C corporations can purchase tax-qualified LTCI coverage on behalf of their employees, spouses and/or dependents, and the corporations would be entitled to a 100 percent, business-expense deduction for total premiums they pay. No age-based limitations and nondiscrimination rules exist, and the entire premium paid is excluded from the employee's adjusted gross income. The same applies for an employer-paid contributory arrangement but with an added benefit for difficult medical situations. Typically for companies with 15 or more employees, some LTCI providers offer guaranteed issued coverage with some additional individual buy-ups.

Over the last few years, I have been an advisor to a closely held business (C corporation) owned by a husband and wife team. One had a recent bout with cancer, and the other was severely overweight. Under an individual LTCI policy, one was rated and the other was declined. How could we secure coverage for them? The company purchased a 'base' LTCI policy for all of its employees, which provided the necessary 100 percent participation and thus guaranteed issue from the carrier. Employees of the company, including the owners, then had the ability to 'buy-up' two levels of benefits from the 'base.' The first had no medical underwriting, and the second buy-up was modified underwriting. Both owners were now able to purchase a significant long-term benefit, deduct the premiums and have the policies portable upon retirement.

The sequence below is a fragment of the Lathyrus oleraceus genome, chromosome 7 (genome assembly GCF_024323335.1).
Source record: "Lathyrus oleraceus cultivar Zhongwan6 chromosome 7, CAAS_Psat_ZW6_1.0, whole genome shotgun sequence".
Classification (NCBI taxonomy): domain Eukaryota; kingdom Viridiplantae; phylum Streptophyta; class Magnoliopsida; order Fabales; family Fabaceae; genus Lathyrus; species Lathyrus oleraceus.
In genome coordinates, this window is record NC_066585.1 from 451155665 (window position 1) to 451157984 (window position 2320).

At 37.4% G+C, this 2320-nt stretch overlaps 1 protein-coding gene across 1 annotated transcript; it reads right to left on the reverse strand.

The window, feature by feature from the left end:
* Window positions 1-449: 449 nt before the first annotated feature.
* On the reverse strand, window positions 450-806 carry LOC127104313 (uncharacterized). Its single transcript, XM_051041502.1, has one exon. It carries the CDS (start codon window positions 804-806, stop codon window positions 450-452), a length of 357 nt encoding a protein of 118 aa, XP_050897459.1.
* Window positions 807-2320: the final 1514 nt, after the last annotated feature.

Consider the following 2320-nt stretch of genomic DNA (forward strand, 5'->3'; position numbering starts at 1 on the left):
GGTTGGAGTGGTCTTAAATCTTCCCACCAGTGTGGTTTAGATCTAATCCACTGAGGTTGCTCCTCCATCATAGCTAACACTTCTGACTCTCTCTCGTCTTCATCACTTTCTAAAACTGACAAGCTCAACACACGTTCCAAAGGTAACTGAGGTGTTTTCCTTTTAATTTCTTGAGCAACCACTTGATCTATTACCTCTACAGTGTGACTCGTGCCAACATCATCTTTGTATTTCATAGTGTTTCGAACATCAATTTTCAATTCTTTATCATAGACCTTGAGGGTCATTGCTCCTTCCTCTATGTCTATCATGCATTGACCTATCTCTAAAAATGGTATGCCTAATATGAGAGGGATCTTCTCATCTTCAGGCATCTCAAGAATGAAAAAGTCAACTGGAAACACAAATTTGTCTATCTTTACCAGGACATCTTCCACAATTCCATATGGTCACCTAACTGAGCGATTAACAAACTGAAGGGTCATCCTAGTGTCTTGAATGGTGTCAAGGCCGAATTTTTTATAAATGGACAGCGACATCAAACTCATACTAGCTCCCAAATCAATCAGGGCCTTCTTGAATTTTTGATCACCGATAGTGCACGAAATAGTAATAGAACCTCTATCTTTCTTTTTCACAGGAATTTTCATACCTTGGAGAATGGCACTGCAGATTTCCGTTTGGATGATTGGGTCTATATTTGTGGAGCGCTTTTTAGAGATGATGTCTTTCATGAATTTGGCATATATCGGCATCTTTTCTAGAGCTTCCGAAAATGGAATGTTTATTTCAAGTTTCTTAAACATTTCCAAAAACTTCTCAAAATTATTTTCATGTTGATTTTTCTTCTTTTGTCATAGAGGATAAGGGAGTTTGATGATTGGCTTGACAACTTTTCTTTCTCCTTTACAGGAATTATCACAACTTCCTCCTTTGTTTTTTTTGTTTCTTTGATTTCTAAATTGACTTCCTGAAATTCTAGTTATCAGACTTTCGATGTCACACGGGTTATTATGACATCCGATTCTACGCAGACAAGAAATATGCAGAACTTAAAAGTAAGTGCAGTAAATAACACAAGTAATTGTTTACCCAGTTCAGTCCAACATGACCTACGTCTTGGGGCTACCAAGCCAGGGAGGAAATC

Other areas for review
Life insurance has many uses—including basic indemnification needs, keyperson coverage, nonqualified deferred compensation, buy/sell funding and portfolio diversification. As an advisor, you have a great opportunity to bring value to your clients because many of their policies are at risk. Policies with loans or older issue dates, variable contracts, universal life contracts with secondary guarantees and older term contracts can all be improved upon and can offer you a chance to show your clients the leverage and diversification that life insurance as an asset provides.

For example, a husband and wife aged 59 and 54 plan to gift $48,000 a year to their four children. What should they invest the gift money in? A $48,000 annual premium buys $6.8 million guaranteed of second-to-die life insurance (rated preferred and held in trust to eliminate estate taxes). Alternatively the trustee could purchase a hypothetical guaranteed annualized 8 percent investment. At the 30-year mark, the traditional investment is worth only $5.8 million, compared with a guaranteed $6.8 million. It takes over 31 years for the traditional investment to outperform the insurance alternative. That's smart diversification and wealth transfer.

During a review, you should pay a great deal of attention to your client's insurance portfolio. This will provide invaluable security for your clients and significantly enhance your relationship with them.

Howard Slater, CFP, CLU, ChFC, is a principal of Cedar Brook Financial Partners, LLC, a full-service, financial-planning firm in Cleveland. Securities offered through Securities America Inc., Member NSAD/SIPC Howard Slater, Registered Representative. Advisory services offered through Securities America Advisors Inc., Howard Slater Investment Advisor Representative. Cedar Brook Financial Partners, LLC, and Securities America are unaffiliated. You may reach Slater at hslater@cedar brookfinancial.com.